“Now there stood by the cross of Jesus his mother, and his mother’s sister, Mary the wife of Cleophas, and Mary Magdalene. When Jesus therefore saw his mother, and the disciple standing by, whom he loved, he said unto his mother, Woman, behold thy son! Then he said to his disciple, Behold thy mother! And from that hour that disciple took her to his own home” (John 19:25-27).

Actually, in the Greek, it’s not just his own home, it’s more generally, “into his own” – his everything.

For John, the most profound and mystical of the Gospels, this is one of the keys of the Cross. First, that Mary stands: stays there, and does not faint. And second, that the beloved disciple, the sign for all of us, makes Mary, Mother of the Cross, his own. He discovers Jesus in discovering Mary at the Cross.


A final Biblical key to the doctrine of Our Lady of Sorrows: St. Luke always presents her as grappling with the unknown. When the shepherds come, he says, “And all they that heard it wondered at those things which were told them by the shepherds. But Mary kept all these things, and pondered them in her heart” (Luke 2:18-19). And when they find him in the Temple, “He said unto them, How is that you sought me? Did you not know that I must be about my Father’s business? And they did not understand the saying which he spoke unto them. And he went down with them, and came to Nazareth, and was subject to them: but his mother kept all these sayings in her heart” (Luke 2:49-51).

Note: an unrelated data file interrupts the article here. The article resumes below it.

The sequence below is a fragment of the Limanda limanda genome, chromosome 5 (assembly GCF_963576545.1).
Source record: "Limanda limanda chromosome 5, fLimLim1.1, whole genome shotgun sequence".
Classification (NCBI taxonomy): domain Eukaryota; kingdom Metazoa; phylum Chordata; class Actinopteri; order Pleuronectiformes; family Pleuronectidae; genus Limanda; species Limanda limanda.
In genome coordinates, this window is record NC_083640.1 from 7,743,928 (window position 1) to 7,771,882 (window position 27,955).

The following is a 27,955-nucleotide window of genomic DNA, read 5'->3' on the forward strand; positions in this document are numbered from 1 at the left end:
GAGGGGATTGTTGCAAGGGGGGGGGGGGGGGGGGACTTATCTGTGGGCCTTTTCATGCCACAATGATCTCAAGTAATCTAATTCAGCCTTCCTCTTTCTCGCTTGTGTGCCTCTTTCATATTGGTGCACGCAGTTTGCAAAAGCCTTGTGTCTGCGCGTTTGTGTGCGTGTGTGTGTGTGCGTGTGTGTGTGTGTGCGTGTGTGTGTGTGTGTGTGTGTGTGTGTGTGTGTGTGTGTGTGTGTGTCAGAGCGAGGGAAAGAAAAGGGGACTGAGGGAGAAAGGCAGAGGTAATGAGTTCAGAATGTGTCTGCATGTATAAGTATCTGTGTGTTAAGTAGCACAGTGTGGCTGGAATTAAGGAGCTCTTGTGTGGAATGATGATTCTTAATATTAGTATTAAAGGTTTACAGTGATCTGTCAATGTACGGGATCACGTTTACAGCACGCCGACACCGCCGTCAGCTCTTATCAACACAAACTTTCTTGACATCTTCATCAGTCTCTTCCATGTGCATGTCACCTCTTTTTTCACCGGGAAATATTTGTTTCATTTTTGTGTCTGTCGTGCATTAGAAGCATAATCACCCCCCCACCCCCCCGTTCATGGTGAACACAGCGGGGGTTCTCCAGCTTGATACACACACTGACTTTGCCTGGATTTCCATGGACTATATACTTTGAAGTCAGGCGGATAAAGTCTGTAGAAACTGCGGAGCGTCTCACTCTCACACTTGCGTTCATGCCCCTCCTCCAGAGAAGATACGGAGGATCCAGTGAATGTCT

Our Lady of Sorrows is also Our Lady of Unknowing. Maybe the hardest part of suffering is that it doesn’t make sense. We can’t see to the bottom of it. But this is the way of faith, of trusting in God even when it doesn’t make sense. Mary can’t understand the good news from the shepherds, and she can’t understand the scolding from her Son, or the prophecy of Simeon – or the horror of the Cross. Faith does not mean everything makes sense. But Mary’s part is to hold God’s mysterious workings in her heart, and stand by the Cross of Jesus.